Every user account is automatically assigned an identification number, the UID (i.e., user ID), by a Unix-like system, and the system uses these numbers instead of the user names to identify and keep track of the users. Root always has a UID of zero. This can be verified by logging in as root (if using a home computer or other system that permits this operation) and running the echo command to display the UID of the current user, i.e.,

echo $UID

echo is used to repeat on the screen what is typed in after it. The dollar sign preceding UID tells echo to display its value rather than its name.

The UID for root (as well as for all other users) can also be seen by looking at /etc/passwd, which is the configuration file for user data. This file can be viewed (by default by all users) by using the cat command (which is commonly employed to read files), i.e.,

cat /etc/passwd | less

The output of cat /etc/passwd in this example is piped (i.e., transferred) to the less command to allow it to be read one screenful at a time, which is useful if the file is a long one. The line of output for root will look something like root:x:0:0:root:/root:/bin/bash. The first column shows the user name and the third column shows the UID, which can be seen to be zero.

The permissions system in Unix-like operating systems is set by default to prevent access by ordinary users to critical parts of the system and to files and directories belonging to other users. Thus, it can be very tempting for users new to such systems, especially those who are accustomed to systems with a weak permissions system or without any permissions system (e.g., Microsoft Windows or the older versions of the Macintosh), to bypass this permissions system on their personal computers by logging directly into the root account and staying there. Although this provides momentary relief, it should be avoided and ordinary work on the system should be done via an ordinary user account.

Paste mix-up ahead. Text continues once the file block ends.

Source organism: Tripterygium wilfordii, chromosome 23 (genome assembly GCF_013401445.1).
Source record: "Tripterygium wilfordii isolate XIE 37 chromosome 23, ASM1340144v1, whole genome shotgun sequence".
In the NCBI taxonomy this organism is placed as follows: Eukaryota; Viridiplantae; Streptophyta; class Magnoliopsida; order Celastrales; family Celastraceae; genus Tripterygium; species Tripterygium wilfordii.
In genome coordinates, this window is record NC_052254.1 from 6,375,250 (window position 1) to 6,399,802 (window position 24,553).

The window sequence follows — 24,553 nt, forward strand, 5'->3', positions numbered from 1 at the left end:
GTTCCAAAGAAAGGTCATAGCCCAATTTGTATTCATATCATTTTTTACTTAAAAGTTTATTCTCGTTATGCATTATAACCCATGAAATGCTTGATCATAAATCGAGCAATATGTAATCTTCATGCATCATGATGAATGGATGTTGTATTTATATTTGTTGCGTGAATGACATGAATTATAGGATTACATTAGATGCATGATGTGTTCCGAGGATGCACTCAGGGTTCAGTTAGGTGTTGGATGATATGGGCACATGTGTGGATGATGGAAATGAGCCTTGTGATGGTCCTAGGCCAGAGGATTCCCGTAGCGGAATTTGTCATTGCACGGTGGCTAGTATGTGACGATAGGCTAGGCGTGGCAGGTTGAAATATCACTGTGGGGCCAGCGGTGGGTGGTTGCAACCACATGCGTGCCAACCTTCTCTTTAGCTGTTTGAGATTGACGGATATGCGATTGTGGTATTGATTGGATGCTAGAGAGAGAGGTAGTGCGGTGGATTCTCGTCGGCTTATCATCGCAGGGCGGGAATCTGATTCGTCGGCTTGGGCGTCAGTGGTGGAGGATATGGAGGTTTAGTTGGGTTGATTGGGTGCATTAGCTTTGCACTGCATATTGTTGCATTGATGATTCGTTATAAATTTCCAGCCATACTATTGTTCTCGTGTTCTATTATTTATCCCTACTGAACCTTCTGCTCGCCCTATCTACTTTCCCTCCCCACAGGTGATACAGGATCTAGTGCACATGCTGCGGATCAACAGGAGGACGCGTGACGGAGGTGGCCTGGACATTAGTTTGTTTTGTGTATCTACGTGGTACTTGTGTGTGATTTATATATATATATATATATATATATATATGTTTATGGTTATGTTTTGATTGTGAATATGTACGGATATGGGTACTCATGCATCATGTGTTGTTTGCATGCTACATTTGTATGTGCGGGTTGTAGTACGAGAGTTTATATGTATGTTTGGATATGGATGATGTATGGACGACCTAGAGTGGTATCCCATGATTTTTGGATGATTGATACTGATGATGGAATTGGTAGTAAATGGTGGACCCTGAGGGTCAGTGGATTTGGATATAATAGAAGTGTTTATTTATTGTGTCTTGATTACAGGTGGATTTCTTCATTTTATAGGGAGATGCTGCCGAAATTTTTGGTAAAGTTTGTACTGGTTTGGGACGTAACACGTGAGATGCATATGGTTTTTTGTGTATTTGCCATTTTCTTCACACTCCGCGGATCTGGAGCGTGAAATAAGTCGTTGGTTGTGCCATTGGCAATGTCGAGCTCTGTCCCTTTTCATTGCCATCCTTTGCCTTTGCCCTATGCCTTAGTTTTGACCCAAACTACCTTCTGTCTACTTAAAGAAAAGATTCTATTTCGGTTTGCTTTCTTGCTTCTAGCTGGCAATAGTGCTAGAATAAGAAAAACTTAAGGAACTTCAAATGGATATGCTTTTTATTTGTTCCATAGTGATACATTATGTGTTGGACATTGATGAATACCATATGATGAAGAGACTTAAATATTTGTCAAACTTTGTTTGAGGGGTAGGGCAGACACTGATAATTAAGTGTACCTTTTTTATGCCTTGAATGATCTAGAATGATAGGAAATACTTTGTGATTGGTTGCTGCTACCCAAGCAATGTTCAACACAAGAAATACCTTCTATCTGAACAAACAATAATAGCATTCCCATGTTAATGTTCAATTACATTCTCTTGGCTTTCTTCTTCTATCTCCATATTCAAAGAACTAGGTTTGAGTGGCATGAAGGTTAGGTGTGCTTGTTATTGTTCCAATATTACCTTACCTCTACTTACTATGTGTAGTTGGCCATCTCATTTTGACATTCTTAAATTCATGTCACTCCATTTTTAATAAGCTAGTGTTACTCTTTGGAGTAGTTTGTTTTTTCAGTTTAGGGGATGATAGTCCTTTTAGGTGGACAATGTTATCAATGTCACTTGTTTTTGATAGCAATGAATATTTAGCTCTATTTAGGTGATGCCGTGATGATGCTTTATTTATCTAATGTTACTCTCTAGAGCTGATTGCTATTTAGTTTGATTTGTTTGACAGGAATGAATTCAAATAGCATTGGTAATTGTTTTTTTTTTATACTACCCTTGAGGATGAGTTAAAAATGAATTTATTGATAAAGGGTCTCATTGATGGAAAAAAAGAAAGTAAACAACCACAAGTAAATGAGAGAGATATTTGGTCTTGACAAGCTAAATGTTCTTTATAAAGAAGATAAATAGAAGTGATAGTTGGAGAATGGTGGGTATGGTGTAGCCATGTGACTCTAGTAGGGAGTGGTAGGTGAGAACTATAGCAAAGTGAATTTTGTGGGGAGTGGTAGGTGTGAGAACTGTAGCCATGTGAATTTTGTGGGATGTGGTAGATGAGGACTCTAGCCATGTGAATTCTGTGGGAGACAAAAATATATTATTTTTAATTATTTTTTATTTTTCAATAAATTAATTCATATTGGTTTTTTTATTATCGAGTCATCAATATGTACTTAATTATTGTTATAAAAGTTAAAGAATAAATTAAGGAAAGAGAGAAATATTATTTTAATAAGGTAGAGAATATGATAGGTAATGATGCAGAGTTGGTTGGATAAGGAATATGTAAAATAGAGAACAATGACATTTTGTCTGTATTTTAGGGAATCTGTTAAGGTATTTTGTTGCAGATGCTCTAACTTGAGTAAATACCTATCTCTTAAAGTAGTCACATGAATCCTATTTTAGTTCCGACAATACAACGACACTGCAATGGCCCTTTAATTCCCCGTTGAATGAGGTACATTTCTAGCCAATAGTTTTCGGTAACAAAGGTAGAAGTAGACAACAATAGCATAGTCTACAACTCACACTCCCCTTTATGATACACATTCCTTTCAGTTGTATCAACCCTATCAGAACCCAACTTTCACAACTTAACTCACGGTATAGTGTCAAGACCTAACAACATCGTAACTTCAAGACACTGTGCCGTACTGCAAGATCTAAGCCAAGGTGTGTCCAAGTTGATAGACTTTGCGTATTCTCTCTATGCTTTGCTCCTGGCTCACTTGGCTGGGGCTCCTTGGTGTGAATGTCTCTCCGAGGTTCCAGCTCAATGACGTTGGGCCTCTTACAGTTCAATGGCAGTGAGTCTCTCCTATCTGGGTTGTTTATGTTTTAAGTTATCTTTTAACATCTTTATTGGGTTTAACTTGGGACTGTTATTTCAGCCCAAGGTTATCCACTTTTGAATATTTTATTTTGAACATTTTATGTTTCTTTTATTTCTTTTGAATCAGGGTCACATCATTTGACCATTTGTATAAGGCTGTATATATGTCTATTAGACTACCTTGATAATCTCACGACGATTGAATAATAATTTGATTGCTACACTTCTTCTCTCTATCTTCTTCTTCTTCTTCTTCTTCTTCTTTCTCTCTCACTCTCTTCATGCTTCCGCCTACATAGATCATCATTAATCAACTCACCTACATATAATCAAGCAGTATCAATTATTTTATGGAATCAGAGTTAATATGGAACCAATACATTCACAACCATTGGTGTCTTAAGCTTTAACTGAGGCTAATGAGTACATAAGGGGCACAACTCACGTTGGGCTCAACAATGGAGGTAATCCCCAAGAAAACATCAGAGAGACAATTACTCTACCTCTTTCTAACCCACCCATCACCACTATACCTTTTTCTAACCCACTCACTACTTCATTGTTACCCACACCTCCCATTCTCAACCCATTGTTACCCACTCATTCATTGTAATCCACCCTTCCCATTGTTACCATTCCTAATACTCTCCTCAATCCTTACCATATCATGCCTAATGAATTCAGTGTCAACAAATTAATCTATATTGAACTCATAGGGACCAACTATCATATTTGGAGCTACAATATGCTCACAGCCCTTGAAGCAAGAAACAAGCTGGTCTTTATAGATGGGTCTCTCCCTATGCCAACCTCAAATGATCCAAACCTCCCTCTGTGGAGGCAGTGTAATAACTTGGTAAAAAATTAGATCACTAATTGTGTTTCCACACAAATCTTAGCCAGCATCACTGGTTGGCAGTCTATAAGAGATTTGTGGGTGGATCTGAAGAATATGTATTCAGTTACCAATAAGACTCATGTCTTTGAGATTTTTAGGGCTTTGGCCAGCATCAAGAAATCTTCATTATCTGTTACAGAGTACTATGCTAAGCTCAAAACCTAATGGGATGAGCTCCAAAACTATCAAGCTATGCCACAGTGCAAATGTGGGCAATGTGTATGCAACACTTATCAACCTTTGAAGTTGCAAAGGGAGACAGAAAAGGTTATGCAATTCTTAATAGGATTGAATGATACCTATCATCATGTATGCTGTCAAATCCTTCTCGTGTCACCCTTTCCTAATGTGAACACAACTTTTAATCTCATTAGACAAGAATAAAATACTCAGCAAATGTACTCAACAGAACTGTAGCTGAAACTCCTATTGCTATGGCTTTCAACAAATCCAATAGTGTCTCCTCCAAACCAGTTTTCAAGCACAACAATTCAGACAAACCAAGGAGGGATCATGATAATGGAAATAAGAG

This is because it is very easy to damage a Unix-like system when using it as root -- much easier than to damage most other types of operating systems. The designers of most other operating systems devised methods of protecting the system and data to compensate for the lack of a robust permissions system.

However, an important principle of Unix-like operating systems is the provision of maximum flexibility to configure the system, and thus the root user is fully empowered. Unix-like systems assume that the system administrator knows exactly what he or she is doing and that only such individual(s) will be using the root account. Thus, there is virtually no safety net for the root user in the event of a careless error, such as damaging or deleting a critical system file (which could make the entire system inoperable).

Adding to the danger of routinely using the system as root is the fact that all processes (i.e., instances of programs in execution) started by the root user have root privileges. Because even the most widely used and well-tested application programs contain numerous programming errors (due to the huge amount of code required and its great complexity), a skilled attacker can often find and exploit such an error to obtain control of a system when a program is run with root privileges rather than using an ordinary user account, with its very limited privileges.